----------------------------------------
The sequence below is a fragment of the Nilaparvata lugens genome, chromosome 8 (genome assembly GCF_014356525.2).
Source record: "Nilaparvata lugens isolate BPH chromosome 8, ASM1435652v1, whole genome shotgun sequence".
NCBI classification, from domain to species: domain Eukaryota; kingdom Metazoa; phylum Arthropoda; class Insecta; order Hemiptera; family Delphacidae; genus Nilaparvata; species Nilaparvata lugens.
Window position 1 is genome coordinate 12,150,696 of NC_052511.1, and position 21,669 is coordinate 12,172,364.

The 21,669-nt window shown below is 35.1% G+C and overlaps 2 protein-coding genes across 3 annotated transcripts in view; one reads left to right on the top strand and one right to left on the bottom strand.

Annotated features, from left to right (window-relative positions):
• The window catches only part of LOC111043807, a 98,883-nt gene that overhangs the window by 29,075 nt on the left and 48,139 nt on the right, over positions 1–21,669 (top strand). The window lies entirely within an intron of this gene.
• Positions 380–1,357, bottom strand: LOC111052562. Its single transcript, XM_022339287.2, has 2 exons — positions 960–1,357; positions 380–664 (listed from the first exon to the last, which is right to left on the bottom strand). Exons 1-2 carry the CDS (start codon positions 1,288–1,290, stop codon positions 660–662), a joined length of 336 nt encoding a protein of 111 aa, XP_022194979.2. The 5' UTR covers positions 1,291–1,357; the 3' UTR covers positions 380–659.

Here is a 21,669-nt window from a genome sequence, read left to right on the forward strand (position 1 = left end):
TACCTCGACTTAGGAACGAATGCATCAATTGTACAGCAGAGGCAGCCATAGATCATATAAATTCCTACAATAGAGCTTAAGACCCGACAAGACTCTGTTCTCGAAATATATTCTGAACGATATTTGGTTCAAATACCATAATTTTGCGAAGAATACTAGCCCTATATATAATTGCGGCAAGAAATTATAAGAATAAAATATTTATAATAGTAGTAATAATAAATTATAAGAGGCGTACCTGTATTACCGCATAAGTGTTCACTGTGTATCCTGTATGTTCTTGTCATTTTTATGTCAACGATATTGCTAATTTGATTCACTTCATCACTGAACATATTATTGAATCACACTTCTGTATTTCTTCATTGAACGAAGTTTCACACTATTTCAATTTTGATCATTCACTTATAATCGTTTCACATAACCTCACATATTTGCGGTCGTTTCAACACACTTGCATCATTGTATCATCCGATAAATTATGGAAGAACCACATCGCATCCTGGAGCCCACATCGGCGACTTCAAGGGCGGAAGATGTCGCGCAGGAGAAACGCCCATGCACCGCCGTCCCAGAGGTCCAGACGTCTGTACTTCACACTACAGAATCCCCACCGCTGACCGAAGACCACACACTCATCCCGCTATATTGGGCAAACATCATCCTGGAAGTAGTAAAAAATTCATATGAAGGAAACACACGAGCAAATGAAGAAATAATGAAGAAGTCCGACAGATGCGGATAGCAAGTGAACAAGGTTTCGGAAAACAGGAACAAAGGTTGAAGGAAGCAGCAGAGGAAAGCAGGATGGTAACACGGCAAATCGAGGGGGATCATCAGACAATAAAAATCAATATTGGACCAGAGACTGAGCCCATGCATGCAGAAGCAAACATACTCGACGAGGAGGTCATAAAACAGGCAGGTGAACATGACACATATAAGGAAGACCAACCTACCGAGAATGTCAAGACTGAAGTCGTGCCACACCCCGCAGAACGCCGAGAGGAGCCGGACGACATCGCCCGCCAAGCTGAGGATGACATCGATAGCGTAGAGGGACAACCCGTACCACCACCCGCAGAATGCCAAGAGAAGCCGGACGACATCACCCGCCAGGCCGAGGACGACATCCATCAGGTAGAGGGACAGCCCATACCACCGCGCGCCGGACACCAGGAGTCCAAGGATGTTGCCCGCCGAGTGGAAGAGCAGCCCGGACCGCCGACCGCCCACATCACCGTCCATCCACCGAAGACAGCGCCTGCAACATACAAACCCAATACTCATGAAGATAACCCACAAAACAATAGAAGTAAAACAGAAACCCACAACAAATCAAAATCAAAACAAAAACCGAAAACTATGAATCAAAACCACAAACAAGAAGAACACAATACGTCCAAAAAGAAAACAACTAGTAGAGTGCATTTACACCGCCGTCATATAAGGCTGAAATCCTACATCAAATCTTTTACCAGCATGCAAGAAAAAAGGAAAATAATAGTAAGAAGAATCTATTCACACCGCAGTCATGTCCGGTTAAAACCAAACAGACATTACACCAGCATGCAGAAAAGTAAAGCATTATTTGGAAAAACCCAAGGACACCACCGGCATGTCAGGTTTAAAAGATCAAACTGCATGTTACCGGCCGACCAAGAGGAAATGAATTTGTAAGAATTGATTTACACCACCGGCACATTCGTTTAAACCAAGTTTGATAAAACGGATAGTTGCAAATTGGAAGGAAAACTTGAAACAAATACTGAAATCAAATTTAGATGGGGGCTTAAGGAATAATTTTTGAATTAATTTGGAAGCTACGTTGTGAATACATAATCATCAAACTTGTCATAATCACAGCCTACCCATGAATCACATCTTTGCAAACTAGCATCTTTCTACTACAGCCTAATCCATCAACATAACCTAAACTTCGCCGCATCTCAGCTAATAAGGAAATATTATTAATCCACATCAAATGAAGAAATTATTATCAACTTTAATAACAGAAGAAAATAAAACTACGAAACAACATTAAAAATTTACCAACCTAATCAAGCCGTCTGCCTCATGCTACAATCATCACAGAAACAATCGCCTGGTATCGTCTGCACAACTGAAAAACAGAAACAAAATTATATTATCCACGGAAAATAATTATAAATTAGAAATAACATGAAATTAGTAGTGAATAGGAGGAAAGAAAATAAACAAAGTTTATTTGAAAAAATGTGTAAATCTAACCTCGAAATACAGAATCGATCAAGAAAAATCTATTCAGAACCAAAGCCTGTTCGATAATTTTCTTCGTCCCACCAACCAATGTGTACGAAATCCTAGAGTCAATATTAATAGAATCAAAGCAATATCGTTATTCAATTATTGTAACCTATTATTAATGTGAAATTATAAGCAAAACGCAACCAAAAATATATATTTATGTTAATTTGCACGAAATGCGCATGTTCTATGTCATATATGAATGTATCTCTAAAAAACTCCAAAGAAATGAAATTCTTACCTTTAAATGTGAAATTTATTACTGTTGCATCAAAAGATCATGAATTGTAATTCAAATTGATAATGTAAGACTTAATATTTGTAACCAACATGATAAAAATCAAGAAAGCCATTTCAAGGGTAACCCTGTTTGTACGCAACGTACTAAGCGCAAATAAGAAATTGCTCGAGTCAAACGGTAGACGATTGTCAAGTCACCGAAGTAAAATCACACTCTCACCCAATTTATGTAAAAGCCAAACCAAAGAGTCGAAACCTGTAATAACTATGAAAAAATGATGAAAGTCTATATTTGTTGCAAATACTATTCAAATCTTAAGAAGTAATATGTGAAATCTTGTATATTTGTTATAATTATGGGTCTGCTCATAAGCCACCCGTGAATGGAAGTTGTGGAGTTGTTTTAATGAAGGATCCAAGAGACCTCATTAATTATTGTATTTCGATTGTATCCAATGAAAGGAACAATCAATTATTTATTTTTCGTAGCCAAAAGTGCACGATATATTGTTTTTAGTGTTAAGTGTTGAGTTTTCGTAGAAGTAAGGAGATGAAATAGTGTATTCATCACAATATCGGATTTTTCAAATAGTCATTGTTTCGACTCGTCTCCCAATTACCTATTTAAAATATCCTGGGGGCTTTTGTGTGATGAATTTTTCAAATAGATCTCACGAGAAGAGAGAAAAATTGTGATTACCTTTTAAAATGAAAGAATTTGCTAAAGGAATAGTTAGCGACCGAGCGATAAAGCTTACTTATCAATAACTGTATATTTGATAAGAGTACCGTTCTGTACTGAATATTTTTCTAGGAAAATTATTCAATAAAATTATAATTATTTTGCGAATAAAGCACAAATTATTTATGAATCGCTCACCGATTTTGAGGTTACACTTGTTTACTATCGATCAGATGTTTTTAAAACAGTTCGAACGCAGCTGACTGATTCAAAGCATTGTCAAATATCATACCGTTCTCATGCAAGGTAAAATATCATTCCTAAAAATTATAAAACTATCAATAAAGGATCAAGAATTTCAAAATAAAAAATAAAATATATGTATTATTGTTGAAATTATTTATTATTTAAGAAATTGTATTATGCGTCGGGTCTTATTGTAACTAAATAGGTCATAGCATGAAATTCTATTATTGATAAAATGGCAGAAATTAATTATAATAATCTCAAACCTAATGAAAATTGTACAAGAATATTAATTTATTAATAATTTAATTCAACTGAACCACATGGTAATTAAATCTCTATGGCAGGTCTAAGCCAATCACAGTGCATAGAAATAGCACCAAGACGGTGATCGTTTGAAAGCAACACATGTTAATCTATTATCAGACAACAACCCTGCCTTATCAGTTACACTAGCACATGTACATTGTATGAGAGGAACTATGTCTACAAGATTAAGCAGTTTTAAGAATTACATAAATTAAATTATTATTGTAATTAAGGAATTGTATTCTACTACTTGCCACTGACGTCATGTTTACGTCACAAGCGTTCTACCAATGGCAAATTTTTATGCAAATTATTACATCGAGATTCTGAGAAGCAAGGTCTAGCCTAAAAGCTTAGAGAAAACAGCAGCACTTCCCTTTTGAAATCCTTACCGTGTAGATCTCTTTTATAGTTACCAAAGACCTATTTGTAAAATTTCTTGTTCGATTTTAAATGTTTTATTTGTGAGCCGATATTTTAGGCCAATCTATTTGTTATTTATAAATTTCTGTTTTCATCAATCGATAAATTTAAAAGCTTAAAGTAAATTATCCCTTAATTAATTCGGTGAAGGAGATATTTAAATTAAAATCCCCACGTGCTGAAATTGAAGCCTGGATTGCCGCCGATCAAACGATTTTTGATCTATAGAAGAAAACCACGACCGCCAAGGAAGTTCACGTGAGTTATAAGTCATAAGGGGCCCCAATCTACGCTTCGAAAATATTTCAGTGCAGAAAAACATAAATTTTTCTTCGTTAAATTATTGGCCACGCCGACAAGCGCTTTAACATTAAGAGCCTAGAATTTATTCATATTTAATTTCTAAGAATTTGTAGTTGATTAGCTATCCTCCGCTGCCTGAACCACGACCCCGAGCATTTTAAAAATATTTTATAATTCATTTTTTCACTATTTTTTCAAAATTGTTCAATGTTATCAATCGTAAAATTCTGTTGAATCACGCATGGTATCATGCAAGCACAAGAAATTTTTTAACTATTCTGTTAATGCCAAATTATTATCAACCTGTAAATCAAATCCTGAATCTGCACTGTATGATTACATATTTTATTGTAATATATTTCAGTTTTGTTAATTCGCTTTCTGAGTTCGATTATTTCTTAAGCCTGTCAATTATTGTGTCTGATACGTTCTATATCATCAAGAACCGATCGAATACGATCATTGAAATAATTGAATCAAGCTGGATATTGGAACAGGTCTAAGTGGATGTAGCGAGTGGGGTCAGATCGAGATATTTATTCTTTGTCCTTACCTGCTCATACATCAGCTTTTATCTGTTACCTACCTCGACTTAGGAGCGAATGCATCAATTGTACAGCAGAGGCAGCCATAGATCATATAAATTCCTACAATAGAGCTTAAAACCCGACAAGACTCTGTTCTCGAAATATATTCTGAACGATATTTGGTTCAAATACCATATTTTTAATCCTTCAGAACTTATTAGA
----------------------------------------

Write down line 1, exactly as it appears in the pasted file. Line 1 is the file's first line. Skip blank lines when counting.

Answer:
The sequence below is a fragment of the Nilaparvata lugens genome, chromosome 8 (genome assembly GCF_014356525.2).